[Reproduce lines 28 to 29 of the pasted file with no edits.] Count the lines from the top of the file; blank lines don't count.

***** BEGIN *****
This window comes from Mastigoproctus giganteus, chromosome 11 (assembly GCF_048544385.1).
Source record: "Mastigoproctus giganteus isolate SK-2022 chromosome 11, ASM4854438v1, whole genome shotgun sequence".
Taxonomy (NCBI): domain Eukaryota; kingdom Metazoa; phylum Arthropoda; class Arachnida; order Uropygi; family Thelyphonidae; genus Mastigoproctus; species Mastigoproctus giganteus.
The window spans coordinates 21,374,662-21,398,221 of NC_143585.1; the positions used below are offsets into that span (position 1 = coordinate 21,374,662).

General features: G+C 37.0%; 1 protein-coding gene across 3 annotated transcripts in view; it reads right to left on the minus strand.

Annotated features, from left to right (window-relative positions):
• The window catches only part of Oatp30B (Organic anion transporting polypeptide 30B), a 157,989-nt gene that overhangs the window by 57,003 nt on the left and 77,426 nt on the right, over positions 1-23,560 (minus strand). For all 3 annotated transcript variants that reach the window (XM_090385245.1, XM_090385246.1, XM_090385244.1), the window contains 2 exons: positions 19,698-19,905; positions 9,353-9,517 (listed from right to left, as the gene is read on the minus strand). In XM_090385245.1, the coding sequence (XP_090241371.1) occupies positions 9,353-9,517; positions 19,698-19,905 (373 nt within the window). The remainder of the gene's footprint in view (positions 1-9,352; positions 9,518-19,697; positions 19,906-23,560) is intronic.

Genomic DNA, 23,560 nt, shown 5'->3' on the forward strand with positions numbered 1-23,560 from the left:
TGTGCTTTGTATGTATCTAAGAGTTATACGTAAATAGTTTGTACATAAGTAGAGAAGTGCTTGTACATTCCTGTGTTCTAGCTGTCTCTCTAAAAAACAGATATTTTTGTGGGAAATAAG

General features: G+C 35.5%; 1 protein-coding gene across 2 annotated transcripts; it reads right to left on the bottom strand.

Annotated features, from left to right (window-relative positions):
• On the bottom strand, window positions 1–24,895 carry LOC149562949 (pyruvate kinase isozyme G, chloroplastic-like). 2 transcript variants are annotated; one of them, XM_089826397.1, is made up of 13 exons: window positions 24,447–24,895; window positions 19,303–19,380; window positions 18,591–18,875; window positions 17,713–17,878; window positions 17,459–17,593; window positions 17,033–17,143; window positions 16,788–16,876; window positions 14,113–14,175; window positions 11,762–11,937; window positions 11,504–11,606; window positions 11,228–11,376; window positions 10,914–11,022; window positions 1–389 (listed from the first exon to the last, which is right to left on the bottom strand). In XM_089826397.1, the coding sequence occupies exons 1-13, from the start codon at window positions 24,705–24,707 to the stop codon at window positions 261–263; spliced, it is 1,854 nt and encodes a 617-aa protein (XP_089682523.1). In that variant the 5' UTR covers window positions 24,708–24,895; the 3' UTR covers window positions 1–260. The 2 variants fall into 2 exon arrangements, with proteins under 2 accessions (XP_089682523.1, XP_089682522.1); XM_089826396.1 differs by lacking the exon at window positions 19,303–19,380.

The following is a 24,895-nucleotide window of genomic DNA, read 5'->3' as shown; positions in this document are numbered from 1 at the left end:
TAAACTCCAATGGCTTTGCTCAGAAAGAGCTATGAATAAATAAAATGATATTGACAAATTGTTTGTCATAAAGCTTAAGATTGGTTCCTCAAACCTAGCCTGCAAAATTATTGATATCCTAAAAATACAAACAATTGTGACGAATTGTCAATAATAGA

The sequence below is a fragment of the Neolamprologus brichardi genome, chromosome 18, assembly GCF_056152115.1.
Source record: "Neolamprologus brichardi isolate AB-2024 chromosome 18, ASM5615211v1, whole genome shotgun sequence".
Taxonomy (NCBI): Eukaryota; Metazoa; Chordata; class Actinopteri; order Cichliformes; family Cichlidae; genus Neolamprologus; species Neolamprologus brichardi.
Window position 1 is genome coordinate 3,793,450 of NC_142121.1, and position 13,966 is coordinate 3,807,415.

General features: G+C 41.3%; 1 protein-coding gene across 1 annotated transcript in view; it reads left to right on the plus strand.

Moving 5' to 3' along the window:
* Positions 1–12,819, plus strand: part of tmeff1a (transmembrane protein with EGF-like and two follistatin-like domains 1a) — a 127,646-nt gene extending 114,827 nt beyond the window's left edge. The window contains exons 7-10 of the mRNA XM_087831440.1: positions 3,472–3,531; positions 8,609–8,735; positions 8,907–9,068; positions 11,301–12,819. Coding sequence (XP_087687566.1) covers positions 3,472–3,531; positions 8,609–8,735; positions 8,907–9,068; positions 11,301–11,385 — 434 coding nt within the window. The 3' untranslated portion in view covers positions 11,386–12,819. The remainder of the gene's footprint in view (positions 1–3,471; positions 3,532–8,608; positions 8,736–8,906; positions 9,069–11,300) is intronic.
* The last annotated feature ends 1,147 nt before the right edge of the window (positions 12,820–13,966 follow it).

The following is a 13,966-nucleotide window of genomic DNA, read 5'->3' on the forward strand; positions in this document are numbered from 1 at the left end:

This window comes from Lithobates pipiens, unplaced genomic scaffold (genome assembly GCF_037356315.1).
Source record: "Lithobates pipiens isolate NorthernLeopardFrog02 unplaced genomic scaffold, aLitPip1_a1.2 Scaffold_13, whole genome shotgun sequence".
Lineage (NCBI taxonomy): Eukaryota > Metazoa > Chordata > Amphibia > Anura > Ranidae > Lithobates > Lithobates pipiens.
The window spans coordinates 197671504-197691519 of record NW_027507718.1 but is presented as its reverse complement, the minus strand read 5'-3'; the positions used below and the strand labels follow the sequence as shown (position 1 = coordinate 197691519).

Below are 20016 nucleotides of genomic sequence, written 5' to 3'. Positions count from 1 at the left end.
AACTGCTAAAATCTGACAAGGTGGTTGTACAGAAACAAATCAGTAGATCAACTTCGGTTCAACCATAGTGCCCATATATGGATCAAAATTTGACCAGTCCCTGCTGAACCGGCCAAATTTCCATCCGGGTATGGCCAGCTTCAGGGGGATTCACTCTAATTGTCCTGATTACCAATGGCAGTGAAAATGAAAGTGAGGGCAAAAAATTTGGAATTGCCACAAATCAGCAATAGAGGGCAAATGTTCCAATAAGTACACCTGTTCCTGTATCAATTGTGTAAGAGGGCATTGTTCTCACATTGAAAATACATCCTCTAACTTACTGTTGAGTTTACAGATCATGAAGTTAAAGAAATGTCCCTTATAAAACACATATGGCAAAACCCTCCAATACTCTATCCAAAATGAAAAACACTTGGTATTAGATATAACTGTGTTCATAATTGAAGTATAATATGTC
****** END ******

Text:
Below are 20016 nucleotides of genomic sequence, written 5' to 3'. Positions count from 1 at the left end.
AACTGCTAAAATCTGACAAGGTGGTTGTACAGAAACAAATCAGTAGATCAACTTCGGTTCAACCATAGTGCCCATATATGGATCAAAATTTGACCAGTCCCTGCTGAACCGGCCAAATTTCCATCCGGGTATGGCCAGCTTCAGGGGGATTCACTCTAATTGTCCTGATTACCAATGGCAGTGAAAATGAAAGTGAGGGCAAAAAATTTGGAATTGCCACAAATCAGCAATAGAGGGCAAATGTTCCAATAAGTACACCTGTTCCTGTATCAATTGTGTAAGAGGGCATTGTTCTCACATTGAAAATACATCCTCTAACTTACTGTTGAGTTTACAGATCATGAAGTTAAAGAAATGTCCCTTATAAAACACATATGGCAAAACCCTCCAATACTCTATCCAAAATGAAAAACACTTGGTATTAGATATAACTGTGTTCATAATTGAAGTATAATATGTC